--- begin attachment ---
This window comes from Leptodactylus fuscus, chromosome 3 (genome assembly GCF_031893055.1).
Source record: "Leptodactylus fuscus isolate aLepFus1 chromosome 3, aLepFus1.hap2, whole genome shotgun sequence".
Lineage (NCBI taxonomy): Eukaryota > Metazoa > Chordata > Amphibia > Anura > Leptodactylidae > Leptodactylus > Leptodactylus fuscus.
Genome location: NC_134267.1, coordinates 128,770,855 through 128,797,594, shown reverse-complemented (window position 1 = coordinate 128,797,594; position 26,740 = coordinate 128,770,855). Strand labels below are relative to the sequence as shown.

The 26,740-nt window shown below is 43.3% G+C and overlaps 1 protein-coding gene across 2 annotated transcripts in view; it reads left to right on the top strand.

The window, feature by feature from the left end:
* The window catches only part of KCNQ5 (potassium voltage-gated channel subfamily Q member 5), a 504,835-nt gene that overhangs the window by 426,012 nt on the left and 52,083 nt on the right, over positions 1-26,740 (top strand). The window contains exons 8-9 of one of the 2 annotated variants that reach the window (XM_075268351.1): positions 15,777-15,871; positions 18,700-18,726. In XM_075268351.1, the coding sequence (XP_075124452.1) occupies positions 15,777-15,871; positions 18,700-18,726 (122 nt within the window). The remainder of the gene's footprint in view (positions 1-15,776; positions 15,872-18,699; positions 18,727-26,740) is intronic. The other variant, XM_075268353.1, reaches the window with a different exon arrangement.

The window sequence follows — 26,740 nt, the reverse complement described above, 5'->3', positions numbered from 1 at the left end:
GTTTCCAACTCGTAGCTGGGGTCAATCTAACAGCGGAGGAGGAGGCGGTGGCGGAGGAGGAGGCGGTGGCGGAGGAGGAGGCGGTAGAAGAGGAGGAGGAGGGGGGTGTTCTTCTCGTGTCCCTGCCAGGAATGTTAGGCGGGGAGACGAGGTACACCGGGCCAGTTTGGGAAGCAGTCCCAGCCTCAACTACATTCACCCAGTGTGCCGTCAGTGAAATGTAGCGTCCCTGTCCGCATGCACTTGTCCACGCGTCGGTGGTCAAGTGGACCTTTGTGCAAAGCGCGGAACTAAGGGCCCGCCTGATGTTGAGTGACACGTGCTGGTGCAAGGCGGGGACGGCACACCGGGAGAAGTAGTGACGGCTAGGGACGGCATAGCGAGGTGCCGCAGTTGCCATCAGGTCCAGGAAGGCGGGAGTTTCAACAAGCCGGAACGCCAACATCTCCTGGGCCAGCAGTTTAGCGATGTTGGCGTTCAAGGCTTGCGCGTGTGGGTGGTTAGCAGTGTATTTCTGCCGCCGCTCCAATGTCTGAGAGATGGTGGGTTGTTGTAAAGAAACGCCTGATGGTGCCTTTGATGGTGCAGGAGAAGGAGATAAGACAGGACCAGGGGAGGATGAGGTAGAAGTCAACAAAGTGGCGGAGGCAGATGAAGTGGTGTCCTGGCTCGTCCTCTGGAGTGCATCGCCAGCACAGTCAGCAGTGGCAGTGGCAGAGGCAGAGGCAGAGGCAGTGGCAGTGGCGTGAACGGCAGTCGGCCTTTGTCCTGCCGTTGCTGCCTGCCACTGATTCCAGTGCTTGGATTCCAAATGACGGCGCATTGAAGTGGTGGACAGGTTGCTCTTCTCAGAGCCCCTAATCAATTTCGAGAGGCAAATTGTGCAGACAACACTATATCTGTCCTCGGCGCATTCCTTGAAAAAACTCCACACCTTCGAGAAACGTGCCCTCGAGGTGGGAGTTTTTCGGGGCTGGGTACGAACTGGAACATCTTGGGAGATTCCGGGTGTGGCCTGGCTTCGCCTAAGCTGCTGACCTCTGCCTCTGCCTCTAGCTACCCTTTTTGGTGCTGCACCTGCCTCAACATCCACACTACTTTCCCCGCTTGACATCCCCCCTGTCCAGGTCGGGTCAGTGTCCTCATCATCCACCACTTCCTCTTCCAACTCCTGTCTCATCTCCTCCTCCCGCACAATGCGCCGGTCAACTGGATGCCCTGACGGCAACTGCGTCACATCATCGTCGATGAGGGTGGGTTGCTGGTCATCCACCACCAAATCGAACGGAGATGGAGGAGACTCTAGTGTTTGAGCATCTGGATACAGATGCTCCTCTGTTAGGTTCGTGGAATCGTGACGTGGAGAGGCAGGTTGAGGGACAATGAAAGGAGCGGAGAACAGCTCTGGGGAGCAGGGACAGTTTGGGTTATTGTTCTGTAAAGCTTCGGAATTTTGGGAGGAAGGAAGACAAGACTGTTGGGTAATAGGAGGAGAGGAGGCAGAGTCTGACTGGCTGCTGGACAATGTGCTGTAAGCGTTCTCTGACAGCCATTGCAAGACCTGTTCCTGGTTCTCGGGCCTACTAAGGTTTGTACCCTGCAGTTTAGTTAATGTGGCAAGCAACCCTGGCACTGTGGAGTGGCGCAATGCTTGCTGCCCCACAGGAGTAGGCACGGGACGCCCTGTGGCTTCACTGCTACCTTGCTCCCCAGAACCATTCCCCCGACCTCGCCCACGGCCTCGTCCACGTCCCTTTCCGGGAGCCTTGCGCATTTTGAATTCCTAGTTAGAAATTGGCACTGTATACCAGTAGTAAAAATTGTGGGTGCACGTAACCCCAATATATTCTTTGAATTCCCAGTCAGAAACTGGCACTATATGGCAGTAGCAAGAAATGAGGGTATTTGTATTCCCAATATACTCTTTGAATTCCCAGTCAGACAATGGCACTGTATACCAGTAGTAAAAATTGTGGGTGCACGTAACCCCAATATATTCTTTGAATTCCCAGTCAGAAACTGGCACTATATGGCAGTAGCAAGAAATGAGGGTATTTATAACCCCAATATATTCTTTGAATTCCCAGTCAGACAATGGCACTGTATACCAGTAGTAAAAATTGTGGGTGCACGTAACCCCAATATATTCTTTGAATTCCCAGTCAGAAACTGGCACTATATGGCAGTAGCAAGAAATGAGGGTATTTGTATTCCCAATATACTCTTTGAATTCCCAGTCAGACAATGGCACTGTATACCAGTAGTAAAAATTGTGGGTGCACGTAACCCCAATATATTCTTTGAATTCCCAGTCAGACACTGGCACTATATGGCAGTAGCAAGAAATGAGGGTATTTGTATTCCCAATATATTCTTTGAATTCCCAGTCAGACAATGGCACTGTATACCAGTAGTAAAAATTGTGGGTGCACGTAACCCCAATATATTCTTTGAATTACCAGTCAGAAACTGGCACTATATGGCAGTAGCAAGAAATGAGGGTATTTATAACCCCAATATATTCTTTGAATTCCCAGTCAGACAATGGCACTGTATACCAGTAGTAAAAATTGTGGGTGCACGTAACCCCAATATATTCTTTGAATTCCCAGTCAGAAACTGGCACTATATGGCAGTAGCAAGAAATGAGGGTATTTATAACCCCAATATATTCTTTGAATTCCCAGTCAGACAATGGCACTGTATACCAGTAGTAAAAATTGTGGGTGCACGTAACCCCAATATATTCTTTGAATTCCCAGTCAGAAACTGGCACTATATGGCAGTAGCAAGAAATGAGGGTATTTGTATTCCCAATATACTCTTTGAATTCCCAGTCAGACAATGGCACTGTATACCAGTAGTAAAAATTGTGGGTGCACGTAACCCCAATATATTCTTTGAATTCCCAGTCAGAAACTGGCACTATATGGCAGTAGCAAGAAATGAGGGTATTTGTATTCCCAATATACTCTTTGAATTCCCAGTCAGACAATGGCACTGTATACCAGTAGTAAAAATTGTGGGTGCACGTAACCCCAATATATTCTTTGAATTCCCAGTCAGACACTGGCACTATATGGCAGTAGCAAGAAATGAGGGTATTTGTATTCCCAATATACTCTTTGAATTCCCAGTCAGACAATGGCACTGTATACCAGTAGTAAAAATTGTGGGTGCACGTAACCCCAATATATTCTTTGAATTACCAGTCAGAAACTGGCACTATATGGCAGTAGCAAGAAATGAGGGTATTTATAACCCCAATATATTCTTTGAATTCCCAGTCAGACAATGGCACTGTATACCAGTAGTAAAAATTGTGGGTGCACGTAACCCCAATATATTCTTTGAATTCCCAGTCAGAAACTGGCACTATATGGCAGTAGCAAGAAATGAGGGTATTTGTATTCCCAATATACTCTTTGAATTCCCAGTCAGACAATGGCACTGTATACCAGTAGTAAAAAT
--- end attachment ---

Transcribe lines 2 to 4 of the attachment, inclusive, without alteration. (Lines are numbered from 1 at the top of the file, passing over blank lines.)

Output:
Source record: "Leptodactylus fuscus isolate aLepFus1 chromosome 3, aLepFus1.hap2, whole genome shotgun sequence".
Lineage (NCBI taxonomy): Eukaryota > Metazoa > Chordata > Amphibia > Anura > Leptodactylidae > Leptodactylus > Leptodactylus fuscus.
Genome location: NC_134267.1, coordinates 128,770,855 through 128,797,594, shown reverse-complemented (window position 1 = coordinate 128,797,594; position 26,740 = coordinate 128,770,855). Strand labels below are relative to the sequence as shown.